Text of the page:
Steamboat Springs Two sites that represent the unique character of Routt County have joined the list of buildings and properties that officially hold historical meaning in the county.
Routt County Commissioners Tuesday approved local historic designation for the Noyce Ranch and the Little Green Schoolhouse in Hahn's Peak.
The Routt County Historic Preservation Board recommended in late June that both sites receive historical status.
The old Noyce Ranch consists of a turn-of-the-century barn and several outbuildings that now sit within the confines of Harmony Ranch.
Susan Shoemaker purchased the ranch, which sits along Twentymile Road just outside of Steamboat Springs, in 1976.
The ranch was homesteaded by the Noyce family almost 100 years ago and received its patent from the Routt County Assessor's Office in 1912.
It reflects the growth of ranching in Routt County in the first half of the 1900s and the persistence of that ranching heritage today.
Its makeup demonstrates design that was commonplace at the time of its construction.
The county has awarded more than 50 historical designations to sites that range from an old train station to ranches to historic eateries.
To qualify for local historic designation, applicants must apply to the Routt County Historic Preservation Board.
The application process requires that applicants provide such items as a statement of the site or property's historical significance, maps, photographs and a description of the architecture.
The Little Green Schoolhouse gained historical status in a somewhat reverse order.
Unlike most sites that first achieve local historical status and later receive state and national designation, the school building was first placed on the National Register of Historic Places in 1974. A state designation followed in 1976, the year of the state's centennial celebration.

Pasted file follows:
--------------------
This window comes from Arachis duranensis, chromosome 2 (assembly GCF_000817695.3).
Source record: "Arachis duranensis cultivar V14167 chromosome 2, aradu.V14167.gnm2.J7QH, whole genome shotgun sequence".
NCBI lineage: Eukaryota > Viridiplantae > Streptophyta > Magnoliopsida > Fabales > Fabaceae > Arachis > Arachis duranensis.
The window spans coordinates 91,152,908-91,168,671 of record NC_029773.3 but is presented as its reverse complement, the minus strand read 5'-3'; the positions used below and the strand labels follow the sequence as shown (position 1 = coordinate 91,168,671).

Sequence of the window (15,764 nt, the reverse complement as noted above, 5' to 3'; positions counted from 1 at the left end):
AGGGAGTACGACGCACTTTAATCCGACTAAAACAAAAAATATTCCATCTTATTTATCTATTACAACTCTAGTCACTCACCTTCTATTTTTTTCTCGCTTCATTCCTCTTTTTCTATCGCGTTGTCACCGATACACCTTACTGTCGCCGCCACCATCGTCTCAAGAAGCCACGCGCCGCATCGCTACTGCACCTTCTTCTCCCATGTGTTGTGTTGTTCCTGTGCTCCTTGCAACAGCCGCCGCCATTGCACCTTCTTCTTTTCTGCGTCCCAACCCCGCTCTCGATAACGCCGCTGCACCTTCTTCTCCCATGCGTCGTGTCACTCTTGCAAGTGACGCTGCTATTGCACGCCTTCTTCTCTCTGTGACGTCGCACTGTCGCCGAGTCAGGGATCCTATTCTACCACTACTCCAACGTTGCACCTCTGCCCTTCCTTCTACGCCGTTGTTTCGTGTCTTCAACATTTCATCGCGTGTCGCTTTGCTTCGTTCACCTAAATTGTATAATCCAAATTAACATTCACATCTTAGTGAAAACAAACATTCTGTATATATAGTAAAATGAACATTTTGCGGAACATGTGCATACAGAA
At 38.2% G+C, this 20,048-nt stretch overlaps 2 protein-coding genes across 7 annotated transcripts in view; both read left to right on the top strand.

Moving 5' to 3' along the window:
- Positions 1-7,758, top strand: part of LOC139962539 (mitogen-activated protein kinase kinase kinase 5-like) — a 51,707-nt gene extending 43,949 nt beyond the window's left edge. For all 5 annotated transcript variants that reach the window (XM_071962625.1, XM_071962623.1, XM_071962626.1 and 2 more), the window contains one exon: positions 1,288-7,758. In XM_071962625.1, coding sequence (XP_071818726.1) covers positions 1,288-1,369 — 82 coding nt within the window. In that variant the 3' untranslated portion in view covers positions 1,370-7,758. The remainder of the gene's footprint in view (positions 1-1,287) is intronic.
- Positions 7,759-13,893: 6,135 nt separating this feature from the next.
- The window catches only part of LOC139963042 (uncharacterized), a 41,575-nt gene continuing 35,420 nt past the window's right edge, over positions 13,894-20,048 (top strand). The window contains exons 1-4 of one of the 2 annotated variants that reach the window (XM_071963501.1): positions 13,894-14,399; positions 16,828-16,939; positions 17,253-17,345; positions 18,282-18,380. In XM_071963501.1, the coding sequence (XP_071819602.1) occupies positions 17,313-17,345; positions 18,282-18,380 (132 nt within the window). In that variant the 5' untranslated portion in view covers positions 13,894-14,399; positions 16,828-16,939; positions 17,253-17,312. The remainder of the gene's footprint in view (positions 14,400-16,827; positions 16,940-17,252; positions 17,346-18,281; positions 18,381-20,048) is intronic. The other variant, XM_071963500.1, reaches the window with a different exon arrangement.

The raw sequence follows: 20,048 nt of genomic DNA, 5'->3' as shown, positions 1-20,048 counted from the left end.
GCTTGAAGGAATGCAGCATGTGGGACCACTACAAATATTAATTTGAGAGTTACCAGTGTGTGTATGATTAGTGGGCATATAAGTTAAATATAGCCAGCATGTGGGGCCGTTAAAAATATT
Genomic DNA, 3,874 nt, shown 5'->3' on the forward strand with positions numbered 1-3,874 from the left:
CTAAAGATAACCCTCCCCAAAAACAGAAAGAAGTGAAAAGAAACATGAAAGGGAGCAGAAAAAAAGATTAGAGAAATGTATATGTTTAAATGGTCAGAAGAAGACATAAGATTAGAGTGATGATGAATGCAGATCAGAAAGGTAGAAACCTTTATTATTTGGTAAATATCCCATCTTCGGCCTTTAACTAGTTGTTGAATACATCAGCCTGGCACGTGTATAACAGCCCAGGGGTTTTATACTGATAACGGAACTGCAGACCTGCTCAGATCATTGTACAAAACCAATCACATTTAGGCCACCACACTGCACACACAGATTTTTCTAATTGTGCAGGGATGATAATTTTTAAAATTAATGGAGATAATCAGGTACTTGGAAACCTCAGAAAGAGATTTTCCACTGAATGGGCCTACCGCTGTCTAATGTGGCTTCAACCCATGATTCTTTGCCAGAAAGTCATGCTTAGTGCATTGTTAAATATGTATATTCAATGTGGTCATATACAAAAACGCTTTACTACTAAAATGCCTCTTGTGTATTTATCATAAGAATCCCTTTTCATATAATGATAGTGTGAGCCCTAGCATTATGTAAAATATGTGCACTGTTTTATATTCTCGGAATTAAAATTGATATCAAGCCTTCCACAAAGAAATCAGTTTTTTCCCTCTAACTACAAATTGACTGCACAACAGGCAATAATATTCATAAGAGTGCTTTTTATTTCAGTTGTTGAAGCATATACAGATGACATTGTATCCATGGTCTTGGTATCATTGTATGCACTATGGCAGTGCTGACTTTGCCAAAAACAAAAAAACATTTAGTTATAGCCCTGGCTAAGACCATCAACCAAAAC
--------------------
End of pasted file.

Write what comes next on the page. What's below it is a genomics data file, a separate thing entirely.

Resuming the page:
Construction on the schoolhouse was completed in 1911. A community Christmas party was the first event held in the building.
The building, which sits on Main Street in Hahn's Peak Village, is commonly referred to as the Hahn's Peak Schoolhouse.
Children in the first through the 12th grade attended the school. Today, it hosts community activities, and schoolchildren take tours through the building.
People who remembered the building from its early days were still calling it "the little green schoolhouse" when it received national historical designation. The building, however, was painted white at the time.
The one-room schoolhouse was eventually repainted to its original green color with white trim.
The Hahn's Peak Historical Society applied for the designation. President Deb Pollok said the building effectively illustrated the county's educational past.